Academic Minute
5:00 am
Thu December 26, 2013

Dr. Christopher Kochanek, Ohio State University – Visible Supernovae

In today’s Academic Minute, Dr. Christopher Kochanek of Ohio State University calculates the odds of a visible supernova occurring in the coming decades.

Christopher Kochanek is a professor of astronomy at Ohio State and the Ohio Eminent Scholar in Observational Cosmology. His research interests include cosmology and gravitational lensing. His astronomic research has been widely published and he holds a Ph.D. from the California Institute of Technology.

About Dr. Kochanek

Dr. Christopher Kochanek – Visible Supernovae

Fortunately for us, our Sun is a boring, long-lived middle weight star.  Bigger stars live faster and die younger, some even explode and for a month or so, these supernova explosions can outshine the entire galaxy of stars in which they live. 

We can see the remnants of supernovae for thousands of years as enormous clouds of hot, expanding gas.  Their numbers say that there should be a supernova in our galaxy every 50 to 100 years, but the last time anyone looked up in the sky to see one was in the year 1604.   We easily see the belt of stars that is our Milky Way galaxy, so how can we be missing explosions that are brighter than all those stars combined?

The answer lies in what astronomer's call "dust", “dust” is like the soot particles you see belching out of a diesel truck. In certain phases of their lives, stars do the same, blowing sooty particles out to pollute the gas that lies between the stars.  When we try to look through our galaxy, we have to look through all this soot, and just like that black cloud of exhaust, it obscures our view.   And this is why we can have one or two supernovae a century and yet not have seen one for four hundred years.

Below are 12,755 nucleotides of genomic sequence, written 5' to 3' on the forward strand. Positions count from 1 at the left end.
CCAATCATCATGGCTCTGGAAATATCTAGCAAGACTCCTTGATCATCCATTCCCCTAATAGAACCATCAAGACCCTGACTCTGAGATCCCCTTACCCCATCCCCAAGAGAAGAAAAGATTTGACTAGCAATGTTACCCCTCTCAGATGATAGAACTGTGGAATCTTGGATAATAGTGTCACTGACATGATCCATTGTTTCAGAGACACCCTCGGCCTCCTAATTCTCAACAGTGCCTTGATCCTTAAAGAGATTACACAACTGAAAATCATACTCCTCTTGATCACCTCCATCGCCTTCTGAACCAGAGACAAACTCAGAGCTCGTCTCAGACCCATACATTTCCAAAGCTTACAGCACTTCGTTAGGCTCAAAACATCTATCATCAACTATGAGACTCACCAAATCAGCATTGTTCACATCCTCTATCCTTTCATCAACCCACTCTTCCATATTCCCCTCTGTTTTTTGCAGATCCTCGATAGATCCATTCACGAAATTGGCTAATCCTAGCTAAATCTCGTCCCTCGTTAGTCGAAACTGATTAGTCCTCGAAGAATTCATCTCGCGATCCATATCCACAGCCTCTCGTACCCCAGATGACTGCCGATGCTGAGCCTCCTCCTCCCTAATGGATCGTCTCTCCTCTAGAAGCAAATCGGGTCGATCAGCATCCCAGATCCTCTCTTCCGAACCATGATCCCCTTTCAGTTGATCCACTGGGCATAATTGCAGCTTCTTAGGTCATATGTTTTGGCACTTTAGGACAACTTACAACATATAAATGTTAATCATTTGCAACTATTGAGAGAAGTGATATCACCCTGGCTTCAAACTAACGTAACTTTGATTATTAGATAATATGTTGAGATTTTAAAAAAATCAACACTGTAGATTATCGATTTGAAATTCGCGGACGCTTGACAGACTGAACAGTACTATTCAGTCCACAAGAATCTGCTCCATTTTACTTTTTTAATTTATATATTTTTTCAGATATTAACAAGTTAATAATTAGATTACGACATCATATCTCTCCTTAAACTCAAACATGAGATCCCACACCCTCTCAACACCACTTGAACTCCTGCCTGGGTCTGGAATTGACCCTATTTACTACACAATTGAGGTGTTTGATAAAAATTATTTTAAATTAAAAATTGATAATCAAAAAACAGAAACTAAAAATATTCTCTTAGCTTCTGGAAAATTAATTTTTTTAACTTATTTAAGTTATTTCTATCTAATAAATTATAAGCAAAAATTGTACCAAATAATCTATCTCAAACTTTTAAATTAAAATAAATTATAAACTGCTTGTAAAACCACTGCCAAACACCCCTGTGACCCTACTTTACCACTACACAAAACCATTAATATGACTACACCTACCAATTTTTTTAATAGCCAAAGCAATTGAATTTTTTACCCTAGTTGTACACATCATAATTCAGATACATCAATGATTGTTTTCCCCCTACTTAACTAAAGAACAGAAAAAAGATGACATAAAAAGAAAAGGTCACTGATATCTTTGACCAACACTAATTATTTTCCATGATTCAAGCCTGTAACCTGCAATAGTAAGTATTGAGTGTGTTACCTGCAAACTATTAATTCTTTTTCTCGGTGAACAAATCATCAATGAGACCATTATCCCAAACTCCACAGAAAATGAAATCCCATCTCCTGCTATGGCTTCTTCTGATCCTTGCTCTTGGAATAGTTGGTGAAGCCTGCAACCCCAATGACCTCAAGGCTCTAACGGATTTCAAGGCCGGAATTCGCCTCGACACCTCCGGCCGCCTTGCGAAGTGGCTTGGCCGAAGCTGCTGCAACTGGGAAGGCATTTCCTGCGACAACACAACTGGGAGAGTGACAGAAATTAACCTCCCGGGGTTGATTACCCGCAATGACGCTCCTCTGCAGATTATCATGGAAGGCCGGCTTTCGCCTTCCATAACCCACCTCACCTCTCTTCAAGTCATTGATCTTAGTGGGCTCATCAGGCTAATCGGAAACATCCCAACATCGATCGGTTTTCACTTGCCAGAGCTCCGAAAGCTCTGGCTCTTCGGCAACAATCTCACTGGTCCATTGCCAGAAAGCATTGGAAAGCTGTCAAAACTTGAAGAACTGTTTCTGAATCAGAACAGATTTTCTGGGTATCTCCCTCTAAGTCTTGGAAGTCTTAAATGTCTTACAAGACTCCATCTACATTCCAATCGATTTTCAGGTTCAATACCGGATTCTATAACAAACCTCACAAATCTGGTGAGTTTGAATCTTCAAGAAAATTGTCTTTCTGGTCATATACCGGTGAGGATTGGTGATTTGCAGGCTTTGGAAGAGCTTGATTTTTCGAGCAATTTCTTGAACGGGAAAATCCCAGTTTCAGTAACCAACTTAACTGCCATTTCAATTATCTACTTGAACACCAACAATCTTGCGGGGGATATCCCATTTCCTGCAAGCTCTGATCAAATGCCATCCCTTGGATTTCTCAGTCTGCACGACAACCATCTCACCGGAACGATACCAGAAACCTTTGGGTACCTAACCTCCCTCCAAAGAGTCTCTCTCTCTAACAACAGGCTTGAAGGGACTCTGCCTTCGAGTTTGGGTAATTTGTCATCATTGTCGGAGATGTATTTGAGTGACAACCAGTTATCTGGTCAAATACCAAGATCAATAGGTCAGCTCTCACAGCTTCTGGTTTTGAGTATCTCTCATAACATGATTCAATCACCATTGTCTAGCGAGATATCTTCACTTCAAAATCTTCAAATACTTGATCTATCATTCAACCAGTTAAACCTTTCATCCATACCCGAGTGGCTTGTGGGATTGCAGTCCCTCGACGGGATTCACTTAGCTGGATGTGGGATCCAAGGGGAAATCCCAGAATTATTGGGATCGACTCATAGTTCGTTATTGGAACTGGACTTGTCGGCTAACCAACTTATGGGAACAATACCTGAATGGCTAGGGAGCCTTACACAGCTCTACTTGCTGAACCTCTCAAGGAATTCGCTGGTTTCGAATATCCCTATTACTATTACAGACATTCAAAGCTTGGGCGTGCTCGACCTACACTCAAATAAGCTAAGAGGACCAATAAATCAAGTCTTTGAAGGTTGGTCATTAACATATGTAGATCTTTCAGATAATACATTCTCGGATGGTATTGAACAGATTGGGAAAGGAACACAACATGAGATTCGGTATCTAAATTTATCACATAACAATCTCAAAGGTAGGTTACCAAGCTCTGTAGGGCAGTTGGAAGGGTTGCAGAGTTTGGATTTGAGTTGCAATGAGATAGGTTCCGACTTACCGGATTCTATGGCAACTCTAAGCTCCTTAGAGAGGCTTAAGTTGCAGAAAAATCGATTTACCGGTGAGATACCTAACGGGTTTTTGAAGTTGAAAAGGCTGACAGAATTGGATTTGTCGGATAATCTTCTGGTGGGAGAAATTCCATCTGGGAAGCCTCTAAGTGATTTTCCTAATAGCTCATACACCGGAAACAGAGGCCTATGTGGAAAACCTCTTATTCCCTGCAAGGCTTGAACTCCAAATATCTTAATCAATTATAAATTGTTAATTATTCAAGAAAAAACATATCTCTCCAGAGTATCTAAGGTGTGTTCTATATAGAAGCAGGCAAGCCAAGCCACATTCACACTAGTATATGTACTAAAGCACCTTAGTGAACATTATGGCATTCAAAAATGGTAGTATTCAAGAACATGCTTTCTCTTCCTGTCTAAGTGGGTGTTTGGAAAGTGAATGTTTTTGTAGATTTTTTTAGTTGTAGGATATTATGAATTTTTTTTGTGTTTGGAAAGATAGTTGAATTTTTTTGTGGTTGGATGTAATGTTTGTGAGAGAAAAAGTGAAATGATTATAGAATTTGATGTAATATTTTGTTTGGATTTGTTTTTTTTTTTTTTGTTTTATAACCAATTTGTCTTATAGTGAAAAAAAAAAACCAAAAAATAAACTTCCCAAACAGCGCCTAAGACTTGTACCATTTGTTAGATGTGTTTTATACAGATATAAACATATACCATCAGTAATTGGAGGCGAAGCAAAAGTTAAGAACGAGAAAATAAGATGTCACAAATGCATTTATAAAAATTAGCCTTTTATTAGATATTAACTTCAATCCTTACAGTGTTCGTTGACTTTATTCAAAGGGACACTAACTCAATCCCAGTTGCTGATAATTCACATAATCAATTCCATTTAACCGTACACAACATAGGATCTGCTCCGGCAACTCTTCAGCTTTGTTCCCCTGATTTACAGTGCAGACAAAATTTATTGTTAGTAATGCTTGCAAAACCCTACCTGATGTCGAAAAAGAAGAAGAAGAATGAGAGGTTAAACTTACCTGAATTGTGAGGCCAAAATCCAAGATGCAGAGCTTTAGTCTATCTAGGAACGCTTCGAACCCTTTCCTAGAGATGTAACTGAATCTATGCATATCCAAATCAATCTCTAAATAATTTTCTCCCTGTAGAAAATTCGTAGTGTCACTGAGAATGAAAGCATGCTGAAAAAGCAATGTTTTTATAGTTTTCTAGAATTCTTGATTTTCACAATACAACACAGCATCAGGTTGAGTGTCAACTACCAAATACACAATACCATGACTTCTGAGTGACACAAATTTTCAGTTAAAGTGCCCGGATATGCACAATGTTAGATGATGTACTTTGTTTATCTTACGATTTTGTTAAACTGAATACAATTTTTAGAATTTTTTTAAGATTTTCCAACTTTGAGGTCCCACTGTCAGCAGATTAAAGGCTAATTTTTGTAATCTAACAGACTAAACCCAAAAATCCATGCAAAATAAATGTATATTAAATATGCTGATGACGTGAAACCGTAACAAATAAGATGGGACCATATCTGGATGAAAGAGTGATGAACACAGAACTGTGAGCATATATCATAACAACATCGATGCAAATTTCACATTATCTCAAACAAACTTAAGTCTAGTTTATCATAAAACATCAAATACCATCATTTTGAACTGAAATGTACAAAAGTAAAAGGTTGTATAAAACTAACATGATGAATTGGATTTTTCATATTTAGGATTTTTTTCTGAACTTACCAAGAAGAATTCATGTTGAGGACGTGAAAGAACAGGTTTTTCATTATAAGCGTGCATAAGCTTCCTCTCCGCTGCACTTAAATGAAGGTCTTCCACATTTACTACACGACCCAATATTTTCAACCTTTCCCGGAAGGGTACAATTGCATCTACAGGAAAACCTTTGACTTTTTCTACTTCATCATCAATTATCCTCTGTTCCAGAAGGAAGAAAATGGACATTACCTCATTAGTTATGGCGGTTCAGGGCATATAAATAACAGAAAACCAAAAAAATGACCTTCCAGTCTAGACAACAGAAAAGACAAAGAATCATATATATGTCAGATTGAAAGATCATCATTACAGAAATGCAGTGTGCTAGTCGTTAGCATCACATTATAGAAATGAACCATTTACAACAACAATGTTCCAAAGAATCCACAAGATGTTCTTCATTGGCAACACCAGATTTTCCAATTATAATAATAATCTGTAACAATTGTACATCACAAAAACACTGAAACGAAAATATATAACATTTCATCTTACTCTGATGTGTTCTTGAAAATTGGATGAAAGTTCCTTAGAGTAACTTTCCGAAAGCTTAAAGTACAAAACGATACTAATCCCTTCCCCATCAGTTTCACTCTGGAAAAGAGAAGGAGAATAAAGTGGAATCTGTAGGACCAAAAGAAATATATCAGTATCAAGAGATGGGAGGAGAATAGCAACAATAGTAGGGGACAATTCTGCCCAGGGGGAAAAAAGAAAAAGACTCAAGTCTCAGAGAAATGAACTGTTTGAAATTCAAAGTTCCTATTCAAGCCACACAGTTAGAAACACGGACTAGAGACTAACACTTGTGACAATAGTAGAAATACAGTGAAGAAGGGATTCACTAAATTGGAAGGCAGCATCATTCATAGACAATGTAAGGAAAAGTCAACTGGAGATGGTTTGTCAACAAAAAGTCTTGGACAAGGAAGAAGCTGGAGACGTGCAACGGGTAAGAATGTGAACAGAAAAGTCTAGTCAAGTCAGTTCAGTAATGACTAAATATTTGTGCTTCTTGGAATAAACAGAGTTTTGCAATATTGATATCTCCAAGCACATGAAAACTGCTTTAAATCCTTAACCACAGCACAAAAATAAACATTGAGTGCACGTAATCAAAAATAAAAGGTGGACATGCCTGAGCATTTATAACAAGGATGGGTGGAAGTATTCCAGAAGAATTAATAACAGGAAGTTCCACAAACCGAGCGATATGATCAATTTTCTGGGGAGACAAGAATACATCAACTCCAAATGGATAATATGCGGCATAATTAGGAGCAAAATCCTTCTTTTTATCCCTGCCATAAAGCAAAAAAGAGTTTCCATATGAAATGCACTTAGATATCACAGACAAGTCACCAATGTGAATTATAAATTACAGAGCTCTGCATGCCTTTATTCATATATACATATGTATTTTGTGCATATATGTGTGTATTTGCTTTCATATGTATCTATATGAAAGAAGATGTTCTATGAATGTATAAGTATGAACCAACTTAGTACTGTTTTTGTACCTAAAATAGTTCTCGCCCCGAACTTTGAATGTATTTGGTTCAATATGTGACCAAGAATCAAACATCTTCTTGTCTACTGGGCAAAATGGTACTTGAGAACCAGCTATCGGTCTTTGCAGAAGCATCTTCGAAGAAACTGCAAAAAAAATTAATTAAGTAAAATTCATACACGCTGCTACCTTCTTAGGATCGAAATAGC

Our understanding of the distribution of this soot has improved considerably since the last time astronomers calculated how easily we could see a supernova in our Galaxy. In our study, we set out to update all these estimates and discuss them in the context of modern astronomical methods.

The bottom line is that everything is consistent. Our Galaxy contains so much soot, that only about one in 10 supernovae should be easily visible to the human eye, and that last supernova in 1604 was only seen by the naked eye.  The first telescope was only invented four years later in 1608. Today, with four hundred years of improvements, we find that our next supernova will be visible even to many amateur astronomers. 

We would also like to have measured the properties of the star before it exploded.  We’ve found that this can be challenging even with the world’s largest telescopes. However, infra-red light, like that used in a television remote control, passes through the soot. We find that existing surveys of our galaxy in this light already contain a picture of that next exploding star. Unfortunately, it is still a once in a lifetime experiences and so we must all still wait to find out which one.  

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